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· Registered
18 Posts
Discussion Starter · #1 ·
Might be an odd question here but lets do it.

I am working with a DIY painted screen (standard white so far) with flat black (Mouse Ear Black) screen wall. Just added a combination of 1x3 and 1x2s to "frame" in the white screen wall. What are some standard options for painting/staining the wood.

White pine, some knots, some imperfections, but nothing that bothers me too much until i get a new projector and make the seitch to a 2.35 solution.

I have on hand more Mouse Ear flat, some semi gloss "forever black" by behr, some various greys (dark and light), any of these worth it for a nice looking frame? Or should i go towards stain and poly for a natural wood finish.

Nothing else in the room is wood, and the side and back walls are "burnt mahogney" glidden, just a dark flat brown. Seats are black leather for what its worth.

Opinions appreciated.

· Premium Member
15,073 Posts
Ive been considering the same question and will be interested to see what some of the more experienced folks around say
I was thinking since I will be laying new stained trim in my basement going for as dark a stain look as I can get, that this would be really neat to frame the screen in with as well for a nice match. I plan on making a sample of that, some wrapped velvet as others around here have done with much success and then a plain flat black paint (mouse ears or the like) and decide which one I like the best. matching up with your mahogany would look pretty sweet I would guess...as long as you could mitigate any or all of the reflectivity at the same time

Its always good to take advice but go with what you think you will like the most in the long run. since this is a little different monster than the actual screen materials, the variations are obviously going to be endless and not hurt you too much one way or another.

· Registered
6,411 Posts
Not really sure if you are talking about around the screen proper or around the wall that the screen is on but well beyond the black frame you should have around the image.

Anything in your visual clone that reflects light (shines), even the slightest, will distract from the image and even black paint can shine so keep this in mine.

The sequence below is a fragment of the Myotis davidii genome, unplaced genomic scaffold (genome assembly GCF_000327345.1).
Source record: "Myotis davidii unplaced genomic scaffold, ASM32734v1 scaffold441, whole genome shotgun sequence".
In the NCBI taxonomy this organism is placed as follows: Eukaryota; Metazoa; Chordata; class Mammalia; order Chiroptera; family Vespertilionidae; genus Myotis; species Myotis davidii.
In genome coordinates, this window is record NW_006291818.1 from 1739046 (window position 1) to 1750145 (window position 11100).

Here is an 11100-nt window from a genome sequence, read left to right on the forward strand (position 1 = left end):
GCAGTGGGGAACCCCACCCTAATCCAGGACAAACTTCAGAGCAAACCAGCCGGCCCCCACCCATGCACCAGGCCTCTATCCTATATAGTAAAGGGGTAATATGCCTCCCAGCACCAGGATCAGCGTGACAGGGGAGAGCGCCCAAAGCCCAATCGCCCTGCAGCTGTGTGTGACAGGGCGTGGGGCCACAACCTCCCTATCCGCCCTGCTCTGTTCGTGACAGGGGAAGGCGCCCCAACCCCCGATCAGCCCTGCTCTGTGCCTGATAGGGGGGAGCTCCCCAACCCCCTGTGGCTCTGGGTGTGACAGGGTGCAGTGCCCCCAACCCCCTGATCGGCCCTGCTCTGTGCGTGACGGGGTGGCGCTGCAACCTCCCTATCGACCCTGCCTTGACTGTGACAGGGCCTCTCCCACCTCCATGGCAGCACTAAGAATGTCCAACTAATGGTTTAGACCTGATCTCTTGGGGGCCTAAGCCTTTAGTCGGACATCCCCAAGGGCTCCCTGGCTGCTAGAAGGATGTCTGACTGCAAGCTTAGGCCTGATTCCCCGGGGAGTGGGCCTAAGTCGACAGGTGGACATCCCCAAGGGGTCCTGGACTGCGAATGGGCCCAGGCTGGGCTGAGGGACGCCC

· DIY Granddad (w/help)
25,219 Posts

Originally Posted by BIGmouthinDC /forum/post/19596813

In the end I don't think you will ever find a black paint that comes close to the effect of using black velvet as a border.

While that statement is essentially dead-on correct, there are times even Black Velvet becomes less than absolutely necessary.

Here's a factoid that bears repeating.


The Screen wall itself will not reflect a single Fl. of the Screen's light. It simply cannot....the light output from the screen cannot bend back upon itself.

The Black on/around the screen is for help both framing the perimeter of the image, and to give the eye-to-brain a reference Black by which to assimilate other "on Screen Blacks and make them "seem to be" as black as the reference.

So what does it mean if you have so dark a wall area as to have no lighted expanse of wall around the Screen? Well, everything will depend upon how dark the room is.

If one is using a uber-bright PJ and a High Contrast Screen surface to both boost perceived Black levels and combat ambient light, then the presence of that ambient light...and it's ability to illuminate the wall area surrounding the Screen means that either the Screen wall should be as dark as possible (Disney Mouse Ears will get'er dun fer shur! It's the best "Flat Black" I've ever found...) or the immediate border around the Screen must be "Blacker than Black" (ie: blacker than any potential "projected black".)

Consider this: In a totally darkened room and with an image perfectly framed withing a Black border, you will NEVER see the Black Border...so it becomes a non-issue. Only when you have significant projected light over-spilling onto such a border, or any real degree of ambient light that is illuminating the Screen/Screen wall does a truely "ultimate Black" Border become absolutely required.

Proximity (...and angle...) of adjoining Wall/Ceiling surfaces and how reflective they are counts for more as far as affecting the quality of the image coming off the screen than the actual Screen wall could ever possibly do (...which is almost nil...) Obviously the intensity of the light reflected off a wall will be less than the directed (projected) light, but if those surfaces are bright / light enough the result will be a degradation of the deepest Blacks into gray or brownish tones.

The Mouse Ears itself would be sufficient if the adjoining surfaces do not introduce much reflection. If you can project your image to accurately fill the screen area, you can simply float the screen within the perimeter. The Mouse will take care of any tiny amount of image over-spill. (...Tiny means exactly that, so get that image squared diagonally...)

I know that the above might seem like Heresy coming from the Bishop of Black Velvet Trim, but it doesn't take the Devil to make me myself use a "Floating Screen" effect whenever possible. Trim...painted or wrapped, is meant to effect the formerly mentioned purposes. Remove the color of the Screen Wall and accomplish the ability to effectively frame a squared image and the Trim becomes redundant.

All this alludes to your doing a perfect job of cutting in the Screen paint/Wall color though. ........
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